Next, we want a wait state in our definition - we can achieve this in a similar way using the CDK API:

import * as cdk from "aws-cdk-lib";
import * as stepFunctions from "aws-cdk-lib/aws-stepfunctions";

const wait10MinsTask = new stepFunctions.Wait(
  "state-machine-wait-job", {
    time: stepFunctions.WaitTime.duration(cdk.Duration.minutes(10)),

Finally, we want to create our DynamoDB operation to round off the state machine:

import * as stepFunctionsTasks from "aws-cdk-lib/aws-stepfunctions-tasks";

const ddbWrite = new stepFunctionsTasks.DynamoPutItem(
  "ddb-write-job", {
    item: {
      uuid: stepFunctionsTasks.DynamoAttributeValue.fromString(
      timestamp: stepFunctionsTasks.DynamoAttributeValue.fromString(
        new Date().toISOString()
    table: dynamodbTable,

You’ll notice that we’re using the aws-stepfunctions-tasks specifically library. This has been developed in order to provide a clean interface for defining the sorts of operations that can be performed within a Task block inside the state machine (which includes operations like invoke lambda function, put item in DynamoDB table, push message to SQS queue etc.)

Now that we’ve defined each stage within our state machine, we can create the definition using the chainable methods before finally provisioning the construct.

import * as stepFunctions from "aws-cdk-lib/aws-stepfunctions";

const stateMachineDefinition = processJob

const stateMachine = new stepFunctions.StateMachine(this, "state-machine", {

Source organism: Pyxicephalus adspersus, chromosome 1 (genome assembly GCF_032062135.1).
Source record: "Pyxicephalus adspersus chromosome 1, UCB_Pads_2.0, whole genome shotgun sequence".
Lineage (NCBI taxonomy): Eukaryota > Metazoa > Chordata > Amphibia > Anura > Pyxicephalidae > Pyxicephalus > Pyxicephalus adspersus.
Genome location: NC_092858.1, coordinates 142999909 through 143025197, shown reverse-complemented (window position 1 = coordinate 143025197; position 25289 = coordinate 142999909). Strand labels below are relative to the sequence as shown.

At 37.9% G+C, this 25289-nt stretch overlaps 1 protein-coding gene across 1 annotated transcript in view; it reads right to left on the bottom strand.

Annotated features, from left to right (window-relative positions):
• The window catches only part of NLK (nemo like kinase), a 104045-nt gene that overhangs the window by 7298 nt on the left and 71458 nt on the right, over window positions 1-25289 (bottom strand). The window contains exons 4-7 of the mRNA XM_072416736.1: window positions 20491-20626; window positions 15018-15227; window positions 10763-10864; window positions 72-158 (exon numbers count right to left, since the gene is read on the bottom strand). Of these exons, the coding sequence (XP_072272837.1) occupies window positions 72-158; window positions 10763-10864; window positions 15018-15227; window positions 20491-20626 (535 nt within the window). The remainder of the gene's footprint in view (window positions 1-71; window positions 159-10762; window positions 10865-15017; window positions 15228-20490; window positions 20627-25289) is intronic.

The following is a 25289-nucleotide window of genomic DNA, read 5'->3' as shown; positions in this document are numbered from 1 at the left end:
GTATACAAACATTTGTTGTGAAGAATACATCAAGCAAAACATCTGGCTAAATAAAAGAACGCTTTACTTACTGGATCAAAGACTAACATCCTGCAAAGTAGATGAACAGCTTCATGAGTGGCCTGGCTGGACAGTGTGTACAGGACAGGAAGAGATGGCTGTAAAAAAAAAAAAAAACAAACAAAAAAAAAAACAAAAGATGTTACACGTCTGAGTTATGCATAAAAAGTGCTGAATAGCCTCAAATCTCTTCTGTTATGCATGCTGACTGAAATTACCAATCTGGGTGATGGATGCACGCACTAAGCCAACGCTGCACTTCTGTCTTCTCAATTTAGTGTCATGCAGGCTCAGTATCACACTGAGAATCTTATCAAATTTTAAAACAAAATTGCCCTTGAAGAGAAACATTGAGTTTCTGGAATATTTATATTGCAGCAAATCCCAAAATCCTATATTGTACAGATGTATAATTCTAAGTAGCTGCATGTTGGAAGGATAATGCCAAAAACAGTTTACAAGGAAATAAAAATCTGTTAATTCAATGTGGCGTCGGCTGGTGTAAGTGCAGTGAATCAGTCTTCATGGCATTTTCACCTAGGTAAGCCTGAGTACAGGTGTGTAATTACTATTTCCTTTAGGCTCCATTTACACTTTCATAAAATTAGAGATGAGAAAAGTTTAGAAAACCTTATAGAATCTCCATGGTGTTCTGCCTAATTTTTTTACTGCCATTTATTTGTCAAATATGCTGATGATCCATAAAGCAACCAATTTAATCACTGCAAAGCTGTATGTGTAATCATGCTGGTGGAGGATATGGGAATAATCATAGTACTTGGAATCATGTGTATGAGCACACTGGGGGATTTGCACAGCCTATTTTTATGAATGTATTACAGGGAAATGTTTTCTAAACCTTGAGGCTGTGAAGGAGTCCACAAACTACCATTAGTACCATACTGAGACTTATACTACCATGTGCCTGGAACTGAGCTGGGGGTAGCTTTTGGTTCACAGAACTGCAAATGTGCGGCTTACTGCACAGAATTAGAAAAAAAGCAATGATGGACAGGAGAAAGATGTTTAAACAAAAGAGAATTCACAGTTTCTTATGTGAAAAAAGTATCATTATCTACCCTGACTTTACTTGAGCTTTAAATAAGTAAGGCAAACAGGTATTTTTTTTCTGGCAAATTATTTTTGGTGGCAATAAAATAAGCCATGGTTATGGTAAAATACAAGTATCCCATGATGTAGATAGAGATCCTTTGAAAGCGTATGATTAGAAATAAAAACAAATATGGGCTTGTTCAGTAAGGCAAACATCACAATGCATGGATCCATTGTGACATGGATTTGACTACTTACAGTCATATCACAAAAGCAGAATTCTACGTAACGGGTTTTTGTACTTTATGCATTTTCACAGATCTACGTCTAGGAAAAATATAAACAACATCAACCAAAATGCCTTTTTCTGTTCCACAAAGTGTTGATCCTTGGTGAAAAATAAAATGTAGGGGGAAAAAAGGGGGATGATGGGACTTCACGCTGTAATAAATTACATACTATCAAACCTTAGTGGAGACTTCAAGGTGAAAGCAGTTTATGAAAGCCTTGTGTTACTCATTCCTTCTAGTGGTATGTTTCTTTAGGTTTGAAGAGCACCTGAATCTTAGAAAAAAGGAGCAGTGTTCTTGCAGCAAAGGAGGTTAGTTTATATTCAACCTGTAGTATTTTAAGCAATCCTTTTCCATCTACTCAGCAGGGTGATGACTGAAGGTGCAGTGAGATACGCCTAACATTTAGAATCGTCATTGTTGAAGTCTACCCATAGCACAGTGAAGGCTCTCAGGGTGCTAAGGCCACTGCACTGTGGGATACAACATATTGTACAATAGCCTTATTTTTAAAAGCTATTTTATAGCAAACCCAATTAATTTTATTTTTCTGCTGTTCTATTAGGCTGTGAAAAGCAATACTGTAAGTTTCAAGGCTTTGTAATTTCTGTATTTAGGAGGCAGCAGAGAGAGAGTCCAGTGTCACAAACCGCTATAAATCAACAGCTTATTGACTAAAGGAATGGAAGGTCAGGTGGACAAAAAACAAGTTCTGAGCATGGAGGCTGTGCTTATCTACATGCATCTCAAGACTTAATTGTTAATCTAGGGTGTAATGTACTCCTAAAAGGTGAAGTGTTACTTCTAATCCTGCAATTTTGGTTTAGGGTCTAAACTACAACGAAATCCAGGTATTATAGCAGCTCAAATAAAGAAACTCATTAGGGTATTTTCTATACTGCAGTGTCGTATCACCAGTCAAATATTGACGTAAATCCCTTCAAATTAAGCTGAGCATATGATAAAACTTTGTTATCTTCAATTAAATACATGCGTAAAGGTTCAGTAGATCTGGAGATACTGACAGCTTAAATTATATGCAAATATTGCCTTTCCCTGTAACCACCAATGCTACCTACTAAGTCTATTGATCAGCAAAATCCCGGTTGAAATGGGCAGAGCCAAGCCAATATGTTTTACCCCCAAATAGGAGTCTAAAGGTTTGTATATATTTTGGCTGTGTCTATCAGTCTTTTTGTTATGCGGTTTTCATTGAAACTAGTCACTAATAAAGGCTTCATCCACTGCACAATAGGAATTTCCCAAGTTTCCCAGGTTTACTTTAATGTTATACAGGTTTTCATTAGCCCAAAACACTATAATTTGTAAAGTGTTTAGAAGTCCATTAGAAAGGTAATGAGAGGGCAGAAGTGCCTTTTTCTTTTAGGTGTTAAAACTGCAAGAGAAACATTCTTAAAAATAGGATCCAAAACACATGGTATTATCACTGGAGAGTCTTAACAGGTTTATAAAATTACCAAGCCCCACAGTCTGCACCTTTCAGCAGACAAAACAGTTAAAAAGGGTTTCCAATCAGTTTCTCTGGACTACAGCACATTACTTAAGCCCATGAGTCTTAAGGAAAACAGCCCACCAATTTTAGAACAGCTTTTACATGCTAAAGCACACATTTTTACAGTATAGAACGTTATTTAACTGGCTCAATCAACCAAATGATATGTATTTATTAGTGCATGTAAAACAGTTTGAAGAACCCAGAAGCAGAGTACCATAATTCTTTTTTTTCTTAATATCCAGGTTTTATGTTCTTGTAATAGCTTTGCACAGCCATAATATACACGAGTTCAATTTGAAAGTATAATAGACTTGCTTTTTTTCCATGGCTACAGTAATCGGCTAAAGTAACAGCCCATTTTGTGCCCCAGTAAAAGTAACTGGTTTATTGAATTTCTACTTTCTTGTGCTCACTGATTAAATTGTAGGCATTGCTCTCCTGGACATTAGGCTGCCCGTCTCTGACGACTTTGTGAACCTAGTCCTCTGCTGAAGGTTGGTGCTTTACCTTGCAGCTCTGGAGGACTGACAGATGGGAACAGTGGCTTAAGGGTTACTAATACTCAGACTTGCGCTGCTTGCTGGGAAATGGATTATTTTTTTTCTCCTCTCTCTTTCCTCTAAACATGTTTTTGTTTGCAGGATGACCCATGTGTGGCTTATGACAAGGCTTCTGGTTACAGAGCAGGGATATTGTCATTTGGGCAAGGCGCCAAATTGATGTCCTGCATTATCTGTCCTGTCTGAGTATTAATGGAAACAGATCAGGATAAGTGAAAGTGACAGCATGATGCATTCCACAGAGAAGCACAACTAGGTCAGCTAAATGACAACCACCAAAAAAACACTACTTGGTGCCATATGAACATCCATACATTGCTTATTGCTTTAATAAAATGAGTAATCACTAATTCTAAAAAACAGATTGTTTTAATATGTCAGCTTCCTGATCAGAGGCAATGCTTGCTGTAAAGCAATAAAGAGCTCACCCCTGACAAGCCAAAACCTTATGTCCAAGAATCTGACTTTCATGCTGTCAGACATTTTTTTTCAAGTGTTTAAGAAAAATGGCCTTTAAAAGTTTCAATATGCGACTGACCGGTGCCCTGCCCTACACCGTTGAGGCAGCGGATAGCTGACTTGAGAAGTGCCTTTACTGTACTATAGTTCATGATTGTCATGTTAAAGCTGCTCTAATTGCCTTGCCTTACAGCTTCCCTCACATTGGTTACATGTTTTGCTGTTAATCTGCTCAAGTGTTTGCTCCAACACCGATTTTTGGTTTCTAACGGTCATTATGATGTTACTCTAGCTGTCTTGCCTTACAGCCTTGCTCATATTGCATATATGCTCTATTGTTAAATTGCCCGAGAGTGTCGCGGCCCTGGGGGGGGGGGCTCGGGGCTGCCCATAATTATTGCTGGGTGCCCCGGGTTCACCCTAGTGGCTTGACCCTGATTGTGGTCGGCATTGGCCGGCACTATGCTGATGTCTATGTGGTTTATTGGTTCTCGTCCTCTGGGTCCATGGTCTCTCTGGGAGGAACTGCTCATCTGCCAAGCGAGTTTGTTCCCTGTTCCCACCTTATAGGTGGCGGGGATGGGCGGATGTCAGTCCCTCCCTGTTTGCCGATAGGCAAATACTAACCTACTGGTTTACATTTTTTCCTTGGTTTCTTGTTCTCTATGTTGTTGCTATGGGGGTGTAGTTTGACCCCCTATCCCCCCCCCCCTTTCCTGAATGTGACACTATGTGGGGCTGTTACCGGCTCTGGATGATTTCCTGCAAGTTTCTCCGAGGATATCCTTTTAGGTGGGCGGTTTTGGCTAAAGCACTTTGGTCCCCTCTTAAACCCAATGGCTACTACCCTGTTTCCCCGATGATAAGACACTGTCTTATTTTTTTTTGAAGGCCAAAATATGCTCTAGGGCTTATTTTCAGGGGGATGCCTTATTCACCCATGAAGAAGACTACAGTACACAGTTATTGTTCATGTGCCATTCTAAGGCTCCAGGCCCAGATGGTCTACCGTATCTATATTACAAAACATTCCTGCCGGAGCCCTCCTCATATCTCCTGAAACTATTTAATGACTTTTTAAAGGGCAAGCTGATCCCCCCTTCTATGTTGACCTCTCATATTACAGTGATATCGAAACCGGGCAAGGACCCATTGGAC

definitionBody: stepFunctions.DefinitionBody.fromChainable(
  timeout: cdk.Duration.minutes(5),
  stateMachineName: "ProcessAndReportJob",

In the above snippet, you can see that we are chaining various stages in the state machine together using the .next() method. It consumes a reference to the next block/stage in the state machine and builds up the definition dynamically.

We then finally provision the new state machine construct and pass it this definition.

Note that the official CDK docs are slightly out of date and definition is now deprecated in favour of definitionBody. Although, this does require the additional fromChainable parsing method to be applied.

And that should be good to deploy!

🧠 Advantages

  • Facilitate the serverless operations in a single place, with executions of a static state machine that just processes inputs/outputs
  • Monitor the executions of a state machine
  • Fully-managed service, so don’t worry about lower-level issues such as memory and CPU.


  • CDK makes it incredibly easy to define your state machines and reference all of the functionality that you require the tasks in it to perform.
  • Defining your state machines with CDK means that you can validate the props and references much easier than when using JSON or YAML.
  • CDK has a couple of supporting libraries for state machines and specifically, for the actions that task items within the state machine can support. This makes the DX super smooth and intuitive.
  • This is going to be the first post in a series of how we can use CDK to perform different state machine operations and define the various operations within state machines.